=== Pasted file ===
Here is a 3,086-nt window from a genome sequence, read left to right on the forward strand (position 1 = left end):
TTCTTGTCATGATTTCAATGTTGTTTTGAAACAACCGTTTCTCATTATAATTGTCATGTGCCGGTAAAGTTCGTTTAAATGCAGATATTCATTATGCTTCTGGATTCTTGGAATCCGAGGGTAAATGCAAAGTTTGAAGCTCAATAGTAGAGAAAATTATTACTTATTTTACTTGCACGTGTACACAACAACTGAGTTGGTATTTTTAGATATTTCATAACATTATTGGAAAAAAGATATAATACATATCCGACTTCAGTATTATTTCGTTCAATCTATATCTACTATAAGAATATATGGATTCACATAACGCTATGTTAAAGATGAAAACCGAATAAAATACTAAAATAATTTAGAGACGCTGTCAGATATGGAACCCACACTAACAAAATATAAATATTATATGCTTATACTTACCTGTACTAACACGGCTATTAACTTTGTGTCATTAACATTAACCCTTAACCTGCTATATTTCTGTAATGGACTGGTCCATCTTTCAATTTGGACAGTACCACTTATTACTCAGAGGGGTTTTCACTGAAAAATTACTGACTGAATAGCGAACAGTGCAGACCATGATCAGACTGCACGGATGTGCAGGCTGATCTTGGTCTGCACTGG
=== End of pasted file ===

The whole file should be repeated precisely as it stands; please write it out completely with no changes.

Here is a 3,086-nt window from a genome sequence, read left to right on the forward strand (position 1 = left end):
TTCTTGTCATGATTTCAATGTTGTTTTGAAACAACCGTTTCTCATTATAATTGTCATGTGCCGGTAAAGTTCGTTTAAATGCAGATATTCATTATGCTTCTGGATTCTTGGAATCCGAGGGTAAATGCAAAGTTTGAAGCTCAATAGTAGAGAAAATTATTACTTATTTTACTTGCACGTGTACACAACAACTGAGTTGGTATTTTTAGATATTTCATAACATTATTGGAAAAAAGATATAATACATATCCGACTTCAGTATTATTTCGTTCAATCTATATCTACTATAAGAATATATGGATTCACATAACGCTATGTTAAAGATGAAAACCGAATAAAATACTAAAATAATTTAGAGACGCTGTCAGATATGGAACCCACACTAACAAAATATAAATATTATATGCTTATACTTACCTGTACTAACACGGCTATTAACTTTGTGTCATTAACATTAACCCTTAACCTGCTATATTTCTGTAATGGACTGGTCCATCTTTCAATTTGGACAGTACCACTTATTACTCAGAGGGGTTTTCACTGAAAAATTACTGACTGAATAGCGAACAGTGCAGACCATGATCAGACTGCACGGATGTGCAGGCTGATCTTGGTCTGCACTGG